Older adults and a writing workshop: A phenomenological study

Jennifer Lynn Alex

Abstract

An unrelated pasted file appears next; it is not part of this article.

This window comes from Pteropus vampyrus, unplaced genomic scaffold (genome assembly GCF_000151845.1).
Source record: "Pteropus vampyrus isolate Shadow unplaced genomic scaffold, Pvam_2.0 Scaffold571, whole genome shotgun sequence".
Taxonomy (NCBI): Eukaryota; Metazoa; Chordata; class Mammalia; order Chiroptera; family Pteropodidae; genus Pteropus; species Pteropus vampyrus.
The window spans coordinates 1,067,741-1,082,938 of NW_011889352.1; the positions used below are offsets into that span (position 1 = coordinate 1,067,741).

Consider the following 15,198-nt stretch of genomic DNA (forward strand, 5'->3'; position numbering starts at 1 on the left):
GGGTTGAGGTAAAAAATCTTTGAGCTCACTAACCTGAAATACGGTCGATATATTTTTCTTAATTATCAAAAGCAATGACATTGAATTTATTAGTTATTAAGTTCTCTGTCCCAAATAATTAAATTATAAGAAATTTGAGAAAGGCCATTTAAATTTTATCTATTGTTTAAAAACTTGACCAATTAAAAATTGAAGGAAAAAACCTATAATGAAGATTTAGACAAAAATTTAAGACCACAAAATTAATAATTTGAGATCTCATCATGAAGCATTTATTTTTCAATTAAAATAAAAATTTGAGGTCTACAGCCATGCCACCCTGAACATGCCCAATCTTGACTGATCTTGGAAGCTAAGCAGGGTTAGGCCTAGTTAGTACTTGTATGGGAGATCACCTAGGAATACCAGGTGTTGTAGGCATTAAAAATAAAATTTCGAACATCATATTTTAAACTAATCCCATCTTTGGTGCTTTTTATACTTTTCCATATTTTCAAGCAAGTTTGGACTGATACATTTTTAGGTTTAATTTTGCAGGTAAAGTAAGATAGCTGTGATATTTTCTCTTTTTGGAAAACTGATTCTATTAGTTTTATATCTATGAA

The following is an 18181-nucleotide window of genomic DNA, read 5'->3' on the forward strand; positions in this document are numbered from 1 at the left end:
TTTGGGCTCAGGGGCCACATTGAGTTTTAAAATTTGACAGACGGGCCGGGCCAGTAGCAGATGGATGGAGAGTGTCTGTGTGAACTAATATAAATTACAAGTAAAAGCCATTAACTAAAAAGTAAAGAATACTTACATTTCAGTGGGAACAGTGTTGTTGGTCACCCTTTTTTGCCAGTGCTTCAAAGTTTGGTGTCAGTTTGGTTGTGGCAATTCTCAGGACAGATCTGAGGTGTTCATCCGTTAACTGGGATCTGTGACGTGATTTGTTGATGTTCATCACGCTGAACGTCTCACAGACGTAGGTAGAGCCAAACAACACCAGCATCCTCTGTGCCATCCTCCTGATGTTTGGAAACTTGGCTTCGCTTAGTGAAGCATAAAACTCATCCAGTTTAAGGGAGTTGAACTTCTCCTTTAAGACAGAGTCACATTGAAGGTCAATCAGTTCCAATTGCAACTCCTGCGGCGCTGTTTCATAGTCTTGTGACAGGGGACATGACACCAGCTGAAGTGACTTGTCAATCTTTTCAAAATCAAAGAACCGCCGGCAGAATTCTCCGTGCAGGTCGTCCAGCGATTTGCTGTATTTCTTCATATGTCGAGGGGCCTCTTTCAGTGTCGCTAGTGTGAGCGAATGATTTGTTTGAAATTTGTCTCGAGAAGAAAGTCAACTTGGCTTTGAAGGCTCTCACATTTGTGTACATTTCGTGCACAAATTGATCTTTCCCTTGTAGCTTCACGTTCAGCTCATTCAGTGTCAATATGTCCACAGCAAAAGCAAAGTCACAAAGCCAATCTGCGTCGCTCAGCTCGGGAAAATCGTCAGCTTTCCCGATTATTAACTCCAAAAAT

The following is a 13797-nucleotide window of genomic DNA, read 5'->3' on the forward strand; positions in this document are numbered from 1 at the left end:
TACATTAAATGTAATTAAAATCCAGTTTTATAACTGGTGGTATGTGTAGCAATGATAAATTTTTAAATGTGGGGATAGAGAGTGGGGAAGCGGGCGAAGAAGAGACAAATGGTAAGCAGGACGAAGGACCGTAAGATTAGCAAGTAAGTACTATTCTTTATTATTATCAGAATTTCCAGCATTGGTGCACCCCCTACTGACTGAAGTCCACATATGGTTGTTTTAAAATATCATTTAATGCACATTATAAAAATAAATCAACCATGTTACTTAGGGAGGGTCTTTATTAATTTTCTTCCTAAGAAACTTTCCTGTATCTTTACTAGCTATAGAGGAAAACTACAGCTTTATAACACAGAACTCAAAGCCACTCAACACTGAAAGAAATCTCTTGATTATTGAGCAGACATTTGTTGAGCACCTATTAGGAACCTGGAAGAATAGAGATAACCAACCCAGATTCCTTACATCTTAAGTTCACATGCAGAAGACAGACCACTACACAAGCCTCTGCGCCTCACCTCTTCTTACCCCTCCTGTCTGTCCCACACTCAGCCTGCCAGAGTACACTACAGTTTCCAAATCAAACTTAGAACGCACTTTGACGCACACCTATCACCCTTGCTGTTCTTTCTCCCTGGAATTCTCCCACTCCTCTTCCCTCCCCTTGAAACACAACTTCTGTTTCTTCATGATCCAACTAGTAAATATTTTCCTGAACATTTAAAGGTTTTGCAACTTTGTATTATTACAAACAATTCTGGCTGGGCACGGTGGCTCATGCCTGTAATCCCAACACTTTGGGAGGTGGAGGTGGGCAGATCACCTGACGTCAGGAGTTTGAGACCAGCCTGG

This study examines how older adults experience the phenomenon of participating in a writing workshop and how older adults interpret their experiences, understandings, and realities of writing. Ten older adults, ranging in age from 62 to 83 with varying degrees of experiences in writing, participated in this study. Through a semi-structured interview, each participant related his or her experience first as a writer and then as a member of a writing workshop offered through a Community Literacy Center in a mid-sized Appalachian city. A phenomenological analysis method was used to identify and analyze themes of meaning that emerged in the interview data. Those themes of meaning were then analyzed within a framework of writing workshop, self-directed learning, transformational learning, lifespan development, and successful aging theories. The analysis identified eight essential themes of meaning. Three essential themes of meaning specifically applied to writing: Writing as a Vehicle for Thought, Writing as a Means of Challenge, Writing as a Record. Four essential themes of meaning were related to the experience of being in a writing workshop: The Writing Workshop as a Commitment, The Writing Workshop as an Affirmation, The Writing Workshop as Awareness, and The Writing Workshop as Community. The final theme applied equally to the experience of writing and being in a writing workshop, and it is Writing and The Writing Workshop as Enjoyment.